Meanwhile, it’ll be an emotional run for our good friend (and Brixham Harrier) Jan at the half marathon in Manchester this weekend. Again, we wish her and all the runners and spectators and safe, sunny, enjoyable and peaceful weekend there.

We’re off to the South Hams to RACE THE TIDE (the 16 mile version) and are really looking forward to some beautiful trails and the stunning coast path.

After our recent experience of running under pressure, it’ll be lovely to know that, in the words of the organisers, Pure Trail, “It is not an elitist race and we hope to cater for all speeds of runner, however, if you do miss the cutoff you can turn around and run the same route back to start but you will still have run 12.8 miles. Aid stations stocked with a combination of peanuts, biscuits, jellied sweets, fruit, water and coke will be at approximate 6.4, 9.4 and 12.8 miles.”

Aaaaaand relax………

 

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I’ve worked in worse locations! Warm on the roof this week.

 

 

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You don’t see many yoofs in the skate park at 5.45am

 

 

 

 

 

 

 

 

 

A few images from the week’s running:

 

Tuesday Legs (& Wednesday, Thursday etc….)

Tuesday Legs (& Wednesday, Thursday etc….)

So, today, Eliod Kipchoge and I both ran for 2h00m25s.

There the similarity ends.

So what is winning?

Kipchoge, as the world now knows, narrowly missed getting under 2 hours (for the marathon distance) in Nike’s Breaking2 effort. A string of pacemakers dropping in and out, in supposedly revolutionary kit and running shoes. Personally, I think that with athletics credibility suffering at the top end, it was a welcome and quirky distraction. They have never suggested that they would be claiming it as a world record. However you view it, hats off to Eliod for an incredible run.

I ran 14.6 less miles than Kipchoge, but I think we’re both winners today. We both smiled, doing something we love. I am proud that I spend every day being the best human being I’d ever hope to be and running is a massive part of that. I may not be everybody’s cup of tea, but I’m ME.

Me and Kipchoge, never been seen in the same room….

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Have I previously mentioned my wonderful wife (I’m DEFINITELY winning!!), well she was in Teignmouth for her first venture into the sea this year, with Pete Wilby Triathlon, and we had a family drive there and watched, in total admiration, as the group acclimatised in the crashing surf.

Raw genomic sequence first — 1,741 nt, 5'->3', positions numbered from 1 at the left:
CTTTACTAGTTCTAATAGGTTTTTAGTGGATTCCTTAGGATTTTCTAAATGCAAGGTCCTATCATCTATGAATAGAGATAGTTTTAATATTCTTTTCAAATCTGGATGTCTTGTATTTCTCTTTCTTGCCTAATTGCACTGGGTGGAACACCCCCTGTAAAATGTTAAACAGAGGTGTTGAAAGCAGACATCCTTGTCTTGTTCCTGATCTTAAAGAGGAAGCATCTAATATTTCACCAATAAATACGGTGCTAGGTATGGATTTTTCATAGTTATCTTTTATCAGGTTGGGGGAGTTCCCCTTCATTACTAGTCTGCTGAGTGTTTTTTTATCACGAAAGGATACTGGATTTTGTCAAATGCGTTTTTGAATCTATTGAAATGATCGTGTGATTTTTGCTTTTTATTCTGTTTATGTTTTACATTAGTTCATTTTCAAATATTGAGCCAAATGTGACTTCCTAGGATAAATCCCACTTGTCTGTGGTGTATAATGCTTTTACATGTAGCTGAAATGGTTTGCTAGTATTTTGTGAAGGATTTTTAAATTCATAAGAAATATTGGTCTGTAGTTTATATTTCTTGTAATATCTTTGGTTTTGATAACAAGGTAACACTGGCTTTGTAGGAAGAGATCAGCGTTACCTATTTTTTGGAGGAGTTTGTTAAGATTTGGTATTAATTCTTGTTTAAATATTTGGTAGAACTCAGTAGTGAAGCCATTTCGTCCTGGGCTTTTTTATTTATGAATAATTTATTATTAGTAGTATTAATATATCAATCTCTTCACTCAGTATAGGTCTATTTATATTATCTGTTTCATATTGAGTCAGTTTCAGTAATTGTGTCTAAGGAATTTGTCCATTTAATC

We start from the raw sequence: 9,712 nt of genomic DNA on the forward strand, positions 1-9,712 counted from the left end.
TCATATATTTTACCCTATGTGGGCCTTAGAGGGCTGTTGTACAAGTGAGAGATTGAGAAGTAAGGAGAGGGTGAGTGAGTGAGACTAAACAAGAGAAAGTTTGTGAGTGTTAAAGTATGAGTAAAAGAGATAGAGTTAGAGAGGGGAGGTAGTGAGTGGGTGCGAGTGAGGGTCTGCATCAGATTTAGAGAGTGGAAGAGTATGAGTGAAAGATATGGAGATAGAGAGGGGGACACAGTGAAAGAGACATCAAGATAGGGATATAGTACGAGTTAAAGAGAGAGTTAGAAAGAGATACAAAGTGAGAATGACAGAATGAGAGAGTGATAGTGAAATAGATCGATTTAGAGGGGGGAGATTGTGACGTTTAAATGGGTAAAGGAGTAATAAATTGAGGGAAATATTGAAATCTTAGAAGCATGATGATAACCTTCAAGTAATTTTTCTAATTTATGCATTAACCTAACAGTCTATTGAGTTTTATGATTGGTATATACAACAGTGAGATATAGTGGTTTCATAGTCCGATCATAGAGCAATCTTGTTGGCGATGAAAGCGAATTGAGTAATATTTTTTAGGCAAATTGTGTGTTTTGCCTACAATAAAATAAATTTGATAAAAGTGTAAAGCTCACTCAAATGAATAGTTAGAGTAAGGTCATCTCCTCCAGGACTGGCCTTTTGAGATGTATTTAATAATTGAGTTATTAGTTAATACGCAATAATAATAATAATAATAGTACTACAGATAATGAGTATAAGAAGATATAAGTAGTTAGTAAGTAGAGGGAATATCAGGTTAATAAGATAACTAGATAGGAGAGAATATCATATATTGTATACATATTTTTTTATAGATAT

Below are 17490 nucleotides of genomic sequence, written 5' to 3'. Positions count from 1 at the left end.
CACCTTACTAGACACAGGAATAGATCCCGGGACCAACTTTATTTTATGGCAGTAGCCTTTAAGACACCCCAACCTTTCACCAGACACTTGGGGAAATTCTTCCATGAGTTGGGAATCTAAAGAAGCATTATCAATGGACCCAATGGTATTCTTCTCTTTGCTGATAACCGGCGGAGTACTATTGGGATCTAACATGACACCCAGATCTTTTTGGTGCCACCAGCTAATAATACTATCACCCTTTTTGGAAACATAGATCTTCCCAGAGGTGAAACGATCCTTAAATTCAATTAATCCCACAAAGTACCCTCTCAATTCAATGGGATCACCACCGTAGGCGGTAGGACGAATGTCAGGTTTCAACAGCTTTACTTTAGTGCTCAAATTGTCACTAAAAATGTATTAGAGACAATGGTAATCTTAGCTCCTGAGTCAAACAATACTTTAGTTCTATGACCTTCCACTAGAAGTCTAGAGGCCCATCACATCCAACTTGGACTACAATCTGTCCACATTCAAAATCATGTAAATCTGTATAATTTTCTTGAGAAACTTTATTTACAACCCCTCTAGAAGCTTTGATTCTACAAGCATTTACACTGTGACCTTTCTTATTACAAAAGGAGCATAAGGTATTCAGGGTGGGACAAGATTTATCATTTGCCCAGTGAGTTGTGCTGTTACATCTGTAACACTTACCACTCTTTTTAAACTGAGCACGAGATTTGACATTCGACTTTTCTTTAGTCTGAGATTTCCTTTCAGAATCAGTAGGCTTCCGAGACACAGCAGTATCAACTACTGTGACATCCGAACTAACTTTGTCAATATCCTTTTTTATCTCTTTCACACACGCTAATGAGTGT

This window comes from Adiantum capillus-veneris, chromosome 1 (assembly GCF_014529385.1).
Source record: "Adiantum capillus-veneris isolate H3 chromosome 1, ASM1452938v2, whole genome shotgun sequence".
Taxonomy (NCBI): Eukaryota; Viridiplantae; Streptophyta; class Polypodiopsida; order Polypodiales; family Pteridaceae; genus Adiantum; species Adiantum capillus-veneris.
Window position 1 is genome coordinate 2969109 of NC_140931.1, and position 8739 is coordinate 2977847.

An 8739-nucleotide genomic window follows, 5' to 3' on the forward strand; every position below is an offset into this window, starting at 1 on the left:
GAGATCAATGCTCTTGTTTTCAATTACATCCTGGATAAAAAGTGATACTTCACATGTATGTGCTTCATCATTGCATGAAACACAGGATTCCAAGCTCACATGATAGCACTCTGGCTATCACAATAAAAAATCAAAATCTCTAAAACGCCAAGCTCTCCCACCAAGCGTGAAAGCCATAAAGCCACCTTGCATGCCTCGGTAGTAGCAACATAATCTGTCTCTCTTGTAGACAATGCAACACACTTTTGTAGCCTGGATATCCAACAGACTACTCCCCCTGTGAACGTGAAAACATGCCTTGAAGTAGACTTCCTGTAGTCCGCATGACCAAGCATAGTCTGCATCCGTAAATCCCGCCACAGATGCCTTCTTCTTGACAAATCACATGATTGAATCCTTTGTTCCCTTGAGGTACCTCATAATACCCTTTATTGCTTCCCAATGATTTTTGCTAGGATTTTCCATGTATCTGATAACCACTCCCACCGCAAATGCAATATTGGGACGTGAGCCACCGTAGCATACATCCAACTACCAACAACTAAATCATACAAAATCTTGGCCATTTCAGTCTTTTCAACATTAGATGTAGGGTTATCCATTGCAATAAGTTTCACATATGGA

pete wilby logoThere’s so much more to Nicky’s journey than this brief mention, but I’m lining her up for a BIG BLOG interview soon, so you’ll have to wait.

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Nicky attacking a fellow swimmer!!

So, another win, I reckon, for Nicky and her fellow intrepid swimmers and for Coach Pete for making the session fun, relevant and safe in the wild conditions.

I’ve been reflecting all week about ‘winning’. I allowed myself some disappointment at not hitting my target in last week’s marathon, but will not let myself dwell on it.

It was still winning on many levels, you see:

Firstly, being fit and healthy enough to attempt to run a marathon = WIN

Completing that marathon = WIN

Having completed 32 marathons = WIN

Running a marathon in under 3 and a half hours = WIN

Helping, being helped by, a fellow struggler over the last couple of miles = WIN

Seeing my beautiful, amazing wife complete her 30th marathon in a Personal Best time = WIN

Seeing my good friend Martin complete another fantastic marathon = WIN

Sharing the day with our wonderful friends, Gloria and Jan = WIN

Yes, on reflection, it was definitely a day of WINNING!!runner winning

Back in work this week, my quads particularly enjoyed going up and down the ladder to the roof then dragging up dozens of lengths of timber…….

Anyway, I managed a few little runs this week and still loved every minute, despite the rather shuffling nature of some of the miles.

I felt I was ready to tackle some miles today, so I got Nicky to drop me off at Labrador Bay on the way back from Teignmouth and I ran the coast path to Torquay before following the normal route home – you can check out the run here. A very challenging, hilly route with plenty of steps for my quads to enjoy!2017-05-06 11.59.40

I’ve just finished reading Redemption, the John Mcavoy  book. My interested in John began after his extraordinary interview on Marathon Talk and the book really has been every bit as gripping and inspiring as I’d hoped.